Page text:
Other - Yes, the US should apologize, no radicalization of children is not always immoral

    There are circumstances in which the policy the US pursued would have been justified. In the actual circumstances, it wasn't, IMO.

    The bolshevik state was already in decline, no need to set the Mid East on fire to bring them down.
    "The program of liberalism, ...if condensed into a single word, would have to read: property..."

    -Ludwig von Mises

    "Patriotism, not nationalism, should inspire the citizen. The ethnic nationalist who wants a linguistically and culturally uniform nation is akin to the racist who is intolerant toward those who look (and behave) differently. The patriot is a "diversitarian"; he is pleased, indeed proud of the variety within the borders of his country; he looks for loyalty from all citizens. And he looks up and down, not left and right."

    -Erik Maria Ritter von Kuehnelt-Leddihn

    "The monarch is a responsible person. The fact that a monarch is responsible "to God alone," rather than to an assembly or a popular majority, is rather shocking to an agnostic mind; but while God cannot be fooled, the masses can. While it is perhaps true that "one cannot fool all the people all the time," it seems one can fool millions for centuries."

    -Ibid.

  6. #5

    Default

    Quote Originally Posted by r3volution 3.0 View Post
    Other - Yes, the US should apologize, no radicalization of children is not always immoral

    There are circumstances in which the policy the US pursued would have been justified. In the actual circumstances, it wasn't, IMO.
    That is interesting take.
    A follow up question. Given such circumstances, radicalization of just foreign children can be morally done or US government could radicalize American children too?
    If you can cite a real or hypothetical circumstance where it would be moral for US government to do so, would help understand your view.

  7. #6

    Default

    Mandatory video in this context:

    The essential English leadership secret does not depend on particular intelligence. Rather, it depends on a remarkably stupid thick-headedness. The English follow the principle that when one lies, one should lie big, and stick to it. They keep up their lies, even at the risk of looking ridiculous.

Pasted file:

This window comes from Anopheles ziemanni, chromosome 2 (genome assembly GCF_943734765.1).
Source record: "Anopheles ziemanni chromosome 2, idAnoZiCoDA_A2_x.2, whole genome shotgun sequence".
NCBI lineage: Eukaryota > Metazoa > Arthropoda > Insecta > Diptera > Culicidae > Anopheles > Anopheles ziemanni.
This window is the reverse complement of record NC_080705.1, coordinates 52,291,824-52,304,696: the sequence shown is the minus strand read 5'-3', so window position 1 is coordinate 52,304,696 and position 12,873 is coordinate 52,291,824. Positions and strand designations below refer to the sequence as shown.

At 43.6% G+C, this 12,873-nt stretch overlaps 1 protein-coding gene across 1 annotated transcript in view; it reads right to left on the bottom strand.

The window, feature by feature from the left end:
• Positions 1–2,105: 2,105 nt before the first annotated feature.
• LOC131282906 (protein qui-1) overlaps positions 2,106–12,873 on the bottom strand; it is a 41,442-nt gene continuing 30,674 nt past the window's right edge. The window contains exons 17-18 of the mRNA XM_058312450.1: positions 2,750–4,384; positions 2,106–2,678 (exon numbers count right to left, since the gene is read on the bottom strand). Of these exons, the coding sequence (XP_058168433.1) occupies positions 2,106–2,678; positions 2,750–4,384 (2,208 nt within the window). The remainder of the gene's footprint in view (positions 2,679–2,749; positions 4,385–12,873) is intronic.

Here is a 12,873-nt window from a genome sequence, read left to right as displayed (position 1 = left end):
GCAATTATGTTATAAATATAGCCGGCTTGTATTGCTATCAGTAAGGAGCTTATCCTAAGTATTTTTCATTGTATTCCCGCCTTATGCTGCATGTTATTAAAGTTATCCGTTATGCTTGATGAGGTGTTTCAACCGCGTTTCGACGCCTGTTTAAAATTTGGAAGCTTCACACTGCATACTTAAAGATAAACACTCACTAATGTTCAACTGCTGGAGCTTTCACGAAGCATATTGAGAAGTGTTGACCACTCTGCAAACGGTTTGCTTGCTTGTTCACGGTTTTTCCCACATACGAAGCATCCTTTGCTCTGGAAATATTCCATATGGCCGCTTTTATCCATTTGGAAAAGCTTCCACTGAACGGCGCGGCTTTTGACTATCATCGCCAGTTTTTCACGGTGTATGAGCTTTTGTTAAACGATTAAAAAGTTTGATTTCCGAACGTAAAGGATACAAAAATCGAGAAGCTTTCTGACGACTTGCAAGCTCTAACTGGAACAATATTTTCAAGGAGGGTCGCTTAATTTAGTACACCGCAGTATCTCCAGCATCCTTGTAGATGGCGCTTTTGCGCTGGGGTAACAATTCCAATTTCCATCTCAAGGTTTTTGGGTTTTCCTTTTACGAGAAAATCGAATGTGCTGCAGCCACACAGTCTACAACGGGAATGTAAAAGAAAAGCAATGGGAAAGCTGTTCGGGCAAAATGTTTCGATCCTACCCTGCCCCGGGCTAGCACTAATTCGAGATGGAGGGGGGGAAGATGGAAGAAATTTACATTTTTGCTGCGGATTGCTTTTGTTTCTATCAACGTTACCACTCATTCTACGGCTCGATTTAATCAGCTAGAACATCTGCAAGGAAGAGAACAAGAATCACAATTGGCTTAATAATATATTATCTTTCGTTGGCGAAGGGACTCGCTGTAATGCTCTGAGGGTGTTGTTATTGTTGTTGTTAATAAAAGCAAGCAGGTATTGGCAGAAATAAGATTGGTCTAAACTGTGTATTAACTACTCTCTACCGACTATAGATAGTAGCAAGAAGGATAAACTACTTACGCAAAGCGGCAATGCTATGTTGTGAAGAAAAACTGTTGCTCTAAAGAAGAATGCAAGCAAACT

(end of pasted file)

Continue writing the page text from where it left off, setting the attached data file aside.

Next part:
8. #7

    Default

    Quote Originally Posted by enhanced_deficit View Post
    A follow up question. Given such circumstances, radicalization of just foreign children can be morally done or US government could radicalize American children too?
    People are people, so yes, doesn't matter whether foreign or American.

    It's a moral cost-benefit analysis. Suppose Ancapia is being invaded by Genocideville. Ancapia can end the war easily in 1 day at the cost of 1 innocent life (someone who will be caught in the crossfire). Alternatively, Genocideville will conquer Ancapia and exterminate the entire population. What should be done? ..the answer is obvious, no?

    In most real situation, of course, the answer is much less obvious, much there still has to be an answer; trade-offs must be made.

    If you can cite a real or hypothetical circumstance where it would be moral for US government to do so, would help understand your view.
    Suppose some children in some country are being indoctrinated in violent revolutionary communism.

    And the US is in position to indoctrinate them instead in moderate democratic socialism, and only that doctrine.

    Which is less bad?
    "The program of liberalism, ...if condensed into a single word, would have to read: property..."

    -Ludwig von Mises

    "Patriotism, not nationalism, should inspire the citizen. The ethnic nationalist who wants a linguistically and culturally uniform nation is akin to the racist who is intolerant toward those who look (and behave) differently. The patriot is a "diversitarian"; he is pleased, indeed proud of the variety within the borders of his country; he looks for loyalty from all citizens. And he looks up and down, not left and right."

    -Erik Maria Ritter von Kuehnelt-Leddihn